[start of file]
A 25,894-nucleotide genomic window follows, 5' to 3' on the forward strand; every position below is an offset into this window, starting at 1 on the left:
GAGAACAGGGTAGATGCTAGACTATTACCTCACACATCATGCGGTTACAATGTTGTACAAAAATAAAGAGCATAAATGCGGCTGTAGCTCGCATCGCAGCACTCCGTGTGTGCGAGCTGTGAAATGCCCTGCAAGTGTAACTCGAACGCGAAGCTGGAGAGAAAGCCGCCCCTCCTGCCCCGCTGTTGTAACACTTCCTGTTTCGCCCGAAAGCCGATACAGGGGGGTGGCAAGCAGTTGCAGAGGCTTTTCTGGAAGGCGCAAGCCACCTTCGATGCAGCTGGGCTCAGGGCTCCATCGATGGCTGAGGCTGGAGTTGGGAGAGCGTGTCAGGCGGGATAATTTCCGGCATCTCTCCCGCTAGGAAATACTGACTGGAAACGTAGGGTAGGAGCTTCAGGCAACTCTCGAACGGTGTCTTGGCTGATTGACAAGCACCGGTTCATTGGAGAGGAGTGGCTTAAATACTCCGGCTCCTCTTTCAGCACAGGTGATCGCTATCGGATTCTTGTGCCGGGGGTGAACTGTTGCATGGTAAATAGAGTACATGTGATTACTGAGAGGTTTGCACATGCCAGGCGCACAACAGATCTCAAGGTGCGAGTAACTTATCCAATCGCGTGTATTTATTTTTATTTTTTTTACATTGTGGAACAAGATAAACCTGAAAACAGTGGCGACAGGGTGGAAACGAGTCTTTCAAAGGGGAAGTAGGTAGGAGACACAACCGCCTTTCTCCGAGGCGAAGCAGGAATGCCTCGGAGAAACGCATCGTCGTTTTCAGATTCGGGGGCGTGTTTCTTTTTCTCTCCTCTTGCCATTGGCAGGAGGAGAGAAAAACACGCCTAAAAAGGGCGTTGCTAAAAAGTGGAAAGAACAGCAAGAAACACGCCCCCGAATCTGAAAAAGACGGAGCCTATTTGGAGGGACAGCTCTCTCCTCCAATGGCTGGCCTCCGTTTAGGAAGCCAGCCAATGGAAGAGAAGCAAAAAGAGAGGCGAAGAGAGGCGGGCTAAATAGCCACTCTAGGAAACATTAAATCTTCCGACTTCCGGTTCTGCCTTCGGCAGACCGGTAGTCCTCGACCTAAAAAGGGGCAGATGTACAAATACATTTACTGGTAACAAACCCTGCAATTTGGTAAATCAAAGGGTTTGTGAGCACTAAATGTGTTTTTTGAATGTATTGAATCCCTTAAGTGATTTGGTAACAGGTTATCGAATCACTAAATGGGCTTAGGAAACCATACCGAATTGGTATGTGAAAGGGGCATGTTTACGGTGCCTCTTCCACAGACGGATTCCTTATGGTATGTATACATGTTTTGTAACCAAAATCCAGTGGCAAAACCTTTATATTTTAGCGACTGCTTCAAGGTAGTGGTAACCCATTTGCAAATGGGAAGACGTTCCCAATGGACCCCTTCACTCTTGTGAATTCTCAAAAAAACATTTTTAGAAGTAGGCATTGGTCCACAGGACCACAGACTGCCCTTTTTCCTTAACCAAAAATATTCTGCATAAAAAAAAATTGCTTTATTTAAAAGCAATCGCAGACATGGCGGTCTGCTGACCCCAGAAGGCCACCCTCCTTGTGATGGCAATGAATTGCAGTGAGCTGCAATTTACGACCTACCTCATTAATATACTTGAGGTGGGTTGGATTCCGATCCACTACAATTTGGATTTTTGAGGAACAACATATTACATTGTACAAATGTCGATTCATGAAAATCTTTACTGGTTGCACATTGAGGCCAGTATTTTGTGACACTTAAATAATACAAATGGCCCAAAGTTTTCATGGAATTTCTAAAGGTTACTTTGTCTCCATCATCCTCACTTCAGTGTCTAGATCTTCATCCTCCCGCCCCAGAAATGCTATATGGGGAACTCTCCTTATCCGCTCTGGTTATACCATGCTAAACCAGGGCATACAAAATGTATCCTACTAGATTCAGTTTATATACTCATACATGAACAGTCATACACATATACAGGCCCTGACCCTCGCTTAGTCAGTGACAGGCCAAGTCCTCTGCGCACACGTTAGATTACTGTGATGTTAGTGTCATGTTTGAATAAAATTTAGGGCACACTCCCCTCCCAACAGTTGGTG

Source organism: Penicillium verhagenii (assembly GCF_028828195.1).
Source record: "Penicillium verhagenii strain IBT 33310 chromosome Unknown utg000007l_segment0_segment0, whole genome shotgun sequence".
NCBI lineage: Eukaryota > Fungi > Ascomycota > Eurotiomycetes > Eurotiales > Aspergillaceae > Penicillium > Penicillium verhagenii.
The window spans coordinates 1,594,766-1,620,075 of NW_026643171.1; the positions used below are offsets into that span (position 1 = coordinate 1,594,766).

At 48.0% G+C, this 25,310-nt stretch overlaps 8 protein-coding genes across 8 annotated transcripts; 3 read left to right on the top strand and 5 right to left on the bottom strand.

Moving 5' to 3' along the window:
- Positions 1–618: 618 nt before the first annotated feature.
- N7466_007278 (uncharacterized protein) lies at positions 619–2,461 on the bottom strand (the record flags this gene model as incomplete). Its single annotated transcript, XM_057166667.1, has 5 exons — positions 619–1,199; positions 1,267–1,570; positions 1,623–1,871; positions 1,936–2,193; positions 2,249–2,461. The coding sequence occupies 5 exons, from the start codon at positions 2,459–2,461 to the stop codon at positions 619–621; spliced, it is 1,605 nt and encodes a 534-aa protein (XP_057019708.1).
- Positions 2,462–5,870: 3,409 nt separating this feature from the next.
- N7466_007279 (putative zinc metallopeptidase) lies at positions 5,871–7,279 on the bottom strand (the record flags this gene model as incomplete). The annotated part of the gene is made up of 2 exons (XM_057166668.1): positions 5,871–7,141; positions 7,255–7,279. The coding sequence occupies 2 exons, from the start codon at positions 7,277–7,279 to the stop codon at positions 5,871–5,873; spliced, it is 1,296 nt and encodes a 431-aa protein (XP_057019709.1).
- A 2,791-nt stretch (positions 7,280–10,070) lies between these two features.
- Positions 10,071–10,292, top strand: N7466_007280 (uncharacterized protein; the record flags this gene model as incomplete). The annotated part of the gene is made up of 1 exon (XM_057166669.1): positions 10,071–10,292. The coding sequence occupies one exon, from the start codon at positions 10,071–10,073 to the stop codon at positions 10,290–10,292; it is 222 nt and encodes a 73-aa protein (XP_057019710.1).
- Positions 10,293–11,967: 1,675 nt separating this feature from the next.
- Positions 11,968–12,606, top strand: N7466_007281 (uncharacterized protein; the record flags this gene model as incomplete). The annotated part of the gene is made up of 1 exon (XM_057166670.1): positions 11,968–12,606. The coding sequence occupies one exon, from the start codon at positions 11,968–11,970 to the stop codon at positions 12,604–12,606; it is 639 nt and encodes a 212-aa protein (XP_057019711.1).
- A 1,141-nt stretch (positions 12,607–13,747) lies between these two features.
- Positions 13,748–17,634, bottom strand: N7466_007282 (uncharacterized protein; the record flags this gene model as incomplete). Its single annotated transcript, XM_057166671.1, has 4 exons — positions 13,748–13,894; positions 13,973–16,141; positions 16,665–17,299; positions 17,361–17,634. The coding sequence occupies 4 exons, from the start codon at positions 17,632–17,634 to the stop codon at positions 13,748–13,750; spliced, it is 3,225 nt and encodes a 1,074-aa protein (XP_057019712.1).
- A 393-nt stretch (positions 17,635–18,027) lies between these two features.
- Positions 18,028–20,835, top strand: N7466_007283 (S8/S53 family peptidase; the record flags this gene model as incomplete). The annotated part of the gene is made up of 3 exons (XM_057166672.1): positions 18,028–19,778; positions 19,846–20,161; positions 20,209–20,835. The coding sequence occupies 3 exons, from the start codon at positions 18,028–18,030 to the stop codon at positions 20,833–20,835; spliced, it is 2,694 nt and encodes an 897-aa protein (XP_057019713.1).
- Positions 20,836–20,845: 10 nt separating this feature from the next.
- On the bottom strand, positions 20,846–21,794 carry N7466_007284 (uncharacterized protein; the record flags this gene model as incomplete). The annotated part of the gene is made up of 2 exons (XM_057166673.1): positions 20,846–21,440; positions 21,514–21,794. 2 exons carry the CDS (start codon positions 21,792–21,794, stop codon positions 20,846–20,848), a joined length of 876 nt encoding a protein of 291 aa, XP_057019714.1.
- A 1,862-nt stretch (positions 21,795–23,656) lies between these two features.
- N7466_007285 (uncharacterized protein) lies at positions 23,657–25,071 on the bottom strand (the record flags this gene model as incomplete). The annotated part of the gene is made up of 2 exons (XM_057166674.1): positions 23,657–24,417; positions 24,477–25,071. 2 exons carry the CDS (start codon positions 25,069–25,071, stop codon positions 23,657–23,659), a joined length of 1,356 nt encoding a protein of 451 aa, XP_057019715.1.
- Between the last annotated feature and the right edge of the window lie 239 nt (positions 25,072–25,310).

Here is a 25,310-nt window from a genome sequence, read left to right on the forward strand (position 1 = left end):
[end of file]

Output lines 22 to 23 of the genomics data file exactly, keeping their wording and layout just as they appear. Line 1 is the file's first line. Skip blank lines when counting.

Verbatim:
- On the bottom strand, positions 20,846–21,794 carry N7466_007284 (uncharacterized protein; the record flags this gene model as incomplete). The annotated part of the gene is made up of 2 exons (XM_057166673.1): positions 20,846–21,440; positions 21,514–21,794. 2 exons carry the CDS (start codon positions 21,792–21,794, stop codon positions 20,846–20,848), a joined length of 876 nt encoding a protein of 291 aa, XP_057019714.1.
- A 1,862-nt stretch (positions 21,795–23,656) lies between these two features.